Mr. Mathias Dopfner is an excellent journalist, and a precocious -- as well as capable -- publisher. He wasn't even 20 yet when already he was writing music criticism, and was later chosen as Brussels correspondent for Germany's most serious newspaper, the Frankfurter Allgemeine Zeitung (FAZ). At 32, he was editor of the Wochenpost, a weekly magazine based in Berlin; at 34, of the Hamburger Morgenpost; at 36 of Die Welt, the eminent newspaper belonging to the Axel Springer group, of which he'd later become CEO, well before turning 39.
I have personally known him ever since then, and I believe him to be the most innovative and courageous among European publishers: it took him only a few years to transform a struggling company in the most efficient publishing engine in all Europe, unique in its own kind across the world.
That is why I wasn't very surprised when only a couple of weeks ago FAZ published Mr. Döpfner's powerful open letter to Eric Schmidt, Executive Chairman and former CEO of Google. Let me make it plain: I fully share his view when he writes that "We are afraid of Google", expressing very clearly his many-faceted reasons for doing so, and speaking out against the forced nature of doing business with the search engine of Larry Page, Sergei Brin and Eric Schmidt: "Our business relationship is that of the Goliath of Google to the David of Axel Springer." We could say the same here at Gruppo L'Espresso: if you don't work with them, in some instances you don't work at all.
And yet, as Mr. Döpfner admits:"I am a great admirer of Google's entrepreneurial success. In just a few short years, starting in 1998, this company has grown to employ almost 50,000 people worldwide, generated 60 billion dollars in revenue last year, and has a current market capitalization of more than 350 billion dollars. (... ) At 14 billion dollars, Google's annual profit is about 20 times that of Axel Springer".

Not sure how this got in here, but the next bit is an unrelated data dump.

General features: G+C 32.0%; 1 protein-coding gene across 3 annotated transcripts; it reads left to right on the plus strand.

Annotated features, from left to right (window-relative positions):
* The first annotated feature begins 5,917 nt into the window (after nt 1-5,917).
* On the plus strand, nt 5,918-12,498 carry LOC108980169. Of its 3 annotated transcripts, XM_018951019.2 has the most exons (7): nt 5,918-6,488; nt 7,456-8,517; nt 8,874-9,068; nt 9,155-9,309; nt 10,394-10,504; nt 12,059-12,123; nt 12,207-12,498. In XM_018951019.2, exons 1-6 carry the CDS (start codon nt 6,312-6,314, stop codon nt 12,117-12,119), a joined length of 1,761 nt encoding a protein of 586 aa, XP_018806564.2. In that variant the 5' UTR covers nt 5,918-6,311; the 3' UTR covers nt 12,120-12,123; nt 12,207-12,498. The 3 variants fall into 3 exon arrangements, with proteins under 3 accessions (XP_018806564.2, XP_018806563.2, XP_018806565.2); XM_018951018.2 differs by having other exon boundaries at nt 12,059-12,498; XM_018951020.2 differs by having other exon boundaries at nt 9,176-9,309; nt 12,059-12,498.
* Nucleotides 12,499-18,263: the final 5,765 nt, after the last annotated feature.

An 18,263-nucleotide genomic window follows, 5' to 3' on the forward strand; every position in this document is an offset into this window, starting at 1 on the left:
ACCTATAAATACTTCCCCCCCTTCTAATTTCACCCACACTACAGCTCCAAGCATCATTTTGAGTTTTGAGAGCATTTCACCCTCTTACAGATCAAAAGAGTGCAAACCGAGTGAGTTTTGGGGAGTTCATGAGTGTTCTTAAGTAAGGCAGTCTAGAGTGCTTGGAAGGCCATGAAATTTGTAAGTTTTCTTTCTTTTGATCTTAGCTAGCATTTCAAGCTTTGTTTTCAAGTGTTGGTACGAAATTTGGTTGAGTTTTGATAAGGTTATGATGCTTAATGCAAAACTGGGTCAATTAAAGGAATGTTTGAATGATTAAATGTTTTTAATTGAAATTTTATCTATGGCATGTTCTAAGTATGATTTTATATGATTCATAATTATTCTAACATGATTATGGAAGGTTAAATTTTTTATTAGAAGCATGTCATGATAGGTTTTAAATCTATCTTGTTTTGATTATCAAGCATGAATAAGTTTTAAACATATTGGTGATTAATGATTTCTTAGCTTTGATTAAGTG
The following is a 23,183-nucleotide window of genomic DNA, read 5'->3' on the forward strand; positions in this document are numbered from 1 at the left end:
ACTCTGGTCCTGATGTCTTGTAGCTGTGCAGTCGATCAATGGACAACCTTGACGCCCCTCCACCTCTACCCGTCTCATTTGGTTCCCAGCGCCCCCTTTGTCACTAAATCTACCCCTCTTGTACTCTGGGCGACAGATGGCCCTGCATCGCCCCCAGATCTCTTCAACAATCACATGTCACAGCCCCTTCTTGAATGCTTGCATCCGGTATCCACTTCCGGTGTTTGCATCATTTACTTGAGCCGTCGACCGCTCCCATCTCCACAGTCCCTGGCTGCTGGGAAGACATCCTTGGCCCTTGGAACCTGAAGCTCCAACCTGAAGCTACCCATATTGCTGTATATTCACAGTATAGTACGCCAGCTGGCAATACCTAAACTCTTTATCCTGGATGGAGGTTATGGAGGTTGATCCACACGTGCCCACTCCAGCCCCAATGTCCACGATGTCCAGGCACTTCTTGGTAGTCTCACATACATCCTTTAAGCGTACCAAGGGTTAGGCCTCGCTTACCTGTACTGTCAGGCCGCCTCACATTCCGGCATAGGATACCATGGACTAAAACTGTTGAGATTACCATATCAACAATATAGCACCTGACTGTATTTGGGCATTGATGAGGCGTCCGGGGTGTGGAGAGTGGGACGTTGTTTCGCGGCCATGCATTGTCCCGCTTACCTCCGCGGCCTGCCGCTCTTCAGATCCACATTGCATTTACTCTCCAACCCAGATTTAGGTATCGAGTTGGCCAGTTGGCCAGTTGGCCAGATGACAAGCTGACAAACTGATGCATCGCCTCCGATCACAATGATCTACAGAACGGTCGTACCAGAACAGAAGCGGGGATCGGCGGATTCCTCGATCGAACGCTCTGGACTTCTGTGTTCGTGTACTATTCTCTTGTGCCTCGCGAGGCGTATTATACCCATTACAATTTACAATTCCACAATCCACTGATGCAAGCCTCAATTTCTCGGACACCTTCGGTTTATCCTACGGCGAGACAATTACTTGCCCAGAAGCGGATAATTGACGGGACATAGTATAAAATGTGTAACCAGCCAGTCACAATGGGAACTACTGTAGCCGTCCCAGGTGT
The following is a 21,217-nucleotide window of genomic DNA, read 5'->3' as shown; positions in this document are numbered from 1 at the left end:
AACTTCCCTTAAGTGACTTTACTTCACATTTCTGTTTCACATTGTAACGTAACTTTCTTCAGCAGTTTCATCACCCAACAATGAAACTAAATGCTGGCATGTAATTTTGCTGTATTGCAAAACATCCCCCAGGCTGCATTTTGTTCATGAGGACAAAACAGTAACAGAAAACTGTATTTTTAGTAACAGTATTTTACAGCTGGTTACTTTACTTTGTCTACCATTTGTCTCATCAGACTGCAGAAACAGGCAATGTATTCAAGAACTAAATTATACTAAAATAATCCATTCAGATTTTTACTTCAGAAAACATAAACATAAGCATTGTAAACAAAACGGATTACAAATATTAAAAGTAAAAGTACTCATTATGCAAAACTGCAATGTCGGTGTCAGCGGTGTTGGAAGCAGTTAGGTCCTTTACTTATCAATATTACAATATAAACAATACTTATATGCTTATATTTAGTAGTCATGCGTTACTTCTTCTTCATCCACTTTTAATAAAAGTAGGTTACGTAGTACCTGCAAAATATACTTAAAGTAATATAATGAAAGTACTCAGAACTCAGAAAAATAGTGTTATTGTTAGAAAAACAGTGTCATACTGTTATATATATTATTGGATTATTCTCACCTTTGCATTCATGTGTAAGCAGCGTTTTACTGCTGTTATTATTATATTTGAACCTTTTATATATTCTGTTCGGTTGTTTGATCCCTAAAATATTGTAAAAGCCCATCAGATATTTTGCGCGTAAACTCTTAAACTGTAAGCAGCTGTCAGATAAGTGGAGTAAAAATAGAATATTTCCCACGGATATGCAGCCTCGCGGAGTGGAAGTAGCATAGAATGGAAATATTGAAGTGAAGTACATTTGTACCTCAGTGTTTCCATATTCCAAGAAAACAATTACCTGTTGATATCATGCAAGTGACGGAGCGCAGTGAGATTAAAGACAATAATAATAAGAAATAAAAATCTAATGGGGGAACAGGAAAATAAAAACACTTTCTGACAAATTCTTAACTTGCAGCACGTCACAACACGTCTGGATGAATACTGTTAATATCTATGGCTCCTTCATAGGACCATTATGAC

Some months ago I wrote in my post on HuffPost Italy that Google's unmatched enthusiasm, creativity and ability to build value must indeed be acknowledged. However, just like Mr. Döpfner, I am afraid of it: first and foremost, as an Italian and European citizen, because private monopoly of access to digital knowledge is an unprecedented uniformity-imposing tool.
And also because -- for years and years, now - we have been reading news about global digital operators stockpiling personal data collected without control, leaving us at the mercy of those who would make wrongful use of them, like some American intelligence agencies (what if Mr. Putin, or some other future regime, ever did the same?).
Regulators' inability to place potential global and local competitors on the same level ends up favoring the concentration of wealth and power in the hands of the few, thus endangering free-market capitalism itself. Those who are supposed to level the playing field on the national, European and global scale can no longer do their job: since they don't know what to do, they simply do nothing. And at the end of the day, we find ourselves watching helplessly by as a perfect digital oligarchy takes the place of an imperfect analog democracy.
Mr. Döpfner doesn't just present examples of this. Like one would say in a courtroom, he brings evidence. And his letter could be the starting point for an European strategy aiming to restore balance to an ecosystem that has lost it. We will take his side.